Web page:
Family practice: Dental profession proves nice fit for another Estes

By Loretta Fulton
Abilene Reporter-News Staff Writer

With a dazzling set of teeth fit for a toothpaste commercial, Gwin Estes never had any doubt about a career.

She was destined to be a dentist. Even if it weren't for the teeth, her name alone put Estes on an inside track for dental school.

When she graduated from Abilene Christian University last month, she joined a long line of kinfolk who earned a degree at ACU and then set their sights on becoming dentists or other medical professionals.

In Abilene alone, Estes is preceded by four relatives who fit the dental mold: her grandfather, Dr. John L. Estes Jr.; her dad, Dr. John L. Estes III; her aunt, Dr. Jane Estes Tindol; and a cousin, Dr. Gary Linn.

Estes' mother, Angela, is an ACU nurse; her twin brother, John L. Estes IV, is a pre-med major at ACU scheduled to graduate in December; and a cousin, Dr. B.J. Estes, is a well-known Abilene physician.

Estes grew up at her father's and grandfather's side in the dental office they share and was immersed in dental hygiene at home.

"Our dad brushed our teeth until we were 4 or 5 at least," Estes said.

In August, she will start school at the Texas A&M University System Health Science Center's Baylor College of Dentistry in Dallas. With a biology major and a 3.46 grade point average, Estes was accepted by all three dental schools in the state, but chose Dallas. The proximity to home was appealing and the man she will marry Saturday already has a job there.

Nobody is happier about Estes' decision to become a dentist than her dad and granddad. Both are flashing big smiles at the thought of perhaps another Estes returning as a dentist in four years.

"When she graduates from school, I'm going to give her my office," her 77-year-old grandfather said. "I'm looking or her."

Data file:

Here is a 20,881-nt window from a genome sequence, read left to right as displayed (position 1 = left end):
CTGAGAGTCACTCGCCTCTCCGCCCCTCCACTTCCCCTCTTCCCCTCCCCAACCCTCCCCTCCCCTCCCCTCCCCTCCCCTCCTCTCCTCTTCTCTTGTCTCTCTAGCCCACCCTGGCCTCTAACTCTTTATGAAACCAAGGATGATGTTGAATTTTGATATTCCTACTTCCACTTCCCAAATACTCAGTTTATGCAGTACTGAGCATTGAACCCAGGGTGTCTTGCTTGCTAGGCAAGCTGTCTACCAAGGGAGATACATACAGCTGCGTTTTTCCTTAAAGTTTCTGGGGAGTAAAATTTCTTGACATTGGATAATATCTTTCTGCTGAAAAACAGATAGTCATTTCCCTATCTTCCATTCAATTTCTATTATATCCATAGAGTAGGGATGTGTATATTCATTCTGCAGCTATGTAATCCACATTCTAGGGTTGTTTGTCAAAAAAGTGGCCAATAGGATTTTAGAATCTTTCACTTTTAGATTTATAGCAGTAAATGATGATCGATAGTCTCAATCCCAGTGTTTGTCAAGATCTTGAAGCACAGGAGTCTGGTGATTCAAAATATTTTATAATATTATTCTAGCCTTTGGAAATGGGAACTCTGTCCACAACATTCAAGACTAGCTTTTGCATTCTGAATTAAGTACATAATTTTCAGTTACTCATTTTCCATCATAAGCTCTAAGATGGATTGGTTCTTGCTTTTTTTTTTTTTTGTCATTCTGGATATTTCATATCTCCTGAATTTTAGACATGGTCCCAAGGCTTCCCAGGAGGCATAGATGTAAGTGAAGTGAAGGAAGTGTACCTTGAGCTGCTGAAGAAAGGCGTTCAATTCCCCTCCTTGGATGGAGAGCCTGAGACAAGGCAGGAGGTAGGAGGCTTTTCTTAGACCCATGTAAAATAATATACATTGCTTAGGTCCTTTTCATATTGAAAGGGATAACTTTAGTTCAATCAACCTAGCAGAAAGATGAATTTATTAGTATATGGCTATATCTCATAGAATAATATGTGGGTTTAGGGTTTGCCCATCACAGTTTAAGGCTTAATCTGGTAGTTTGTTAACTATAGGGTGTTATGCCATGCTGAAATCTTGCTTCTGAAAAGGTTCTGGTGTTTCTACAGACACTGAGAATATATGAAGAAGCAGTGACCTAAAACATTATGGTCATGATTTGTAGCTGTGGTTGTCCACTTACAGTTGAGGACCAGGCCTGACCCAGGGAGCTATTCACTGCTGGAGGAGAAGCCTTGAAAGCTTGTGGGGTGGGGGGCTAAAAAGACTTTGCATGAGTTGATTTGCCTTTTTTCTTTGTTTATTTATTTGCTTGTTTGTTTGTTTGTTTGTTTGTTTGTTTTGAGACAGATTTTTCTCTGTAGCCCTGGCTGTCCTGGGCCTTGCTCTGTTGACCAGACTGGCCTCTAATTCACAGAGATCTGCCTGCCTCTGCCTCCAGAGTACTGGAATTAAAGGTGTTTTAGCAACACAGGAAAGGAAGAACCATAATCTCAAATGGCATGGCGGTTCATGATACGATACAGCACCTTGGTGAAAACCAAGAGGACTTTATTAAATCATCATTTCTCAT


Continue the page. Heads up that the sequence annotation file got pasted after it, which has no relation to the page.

If Estes chooses to return to her granddad's office, it would be a natural fit. She spent much of her childhood there, either getting her teeth checked or helping out.

"She's been sort of granddaddy's little girl all her life," her grandfather said. "She was right by my elbow."

That adoration turned into admiration in later years when Estes took part in summer mission trips to Zambia.

Helping people desperate for dental care was appealing to Estes. She watched people suffering from tooth decay rush to the edge of a village when they heard the "dental clinic" was arriving.

The pain they had endured made a trip to the dentist sound good.

They are so excited when you pull their teeth," Estes said.

Wherever she sets up practice after dental school, she is certain that mission work will be in her future. Serving others is also a part of her heritage. The Estes family has long been associated with ACU, and the eldest, Dr. John Estes Jr., counts five former ACU presidents as patients.

Wherever the mission field takes the newest Dr. Estes, her family is keeping a chair open just in case she comes home to stay.

"That'd be wishful thinking on her father's part," said her dad, Dr. John Estes III.

Contact higher education writer Loretta Fulton at 676-6778 or




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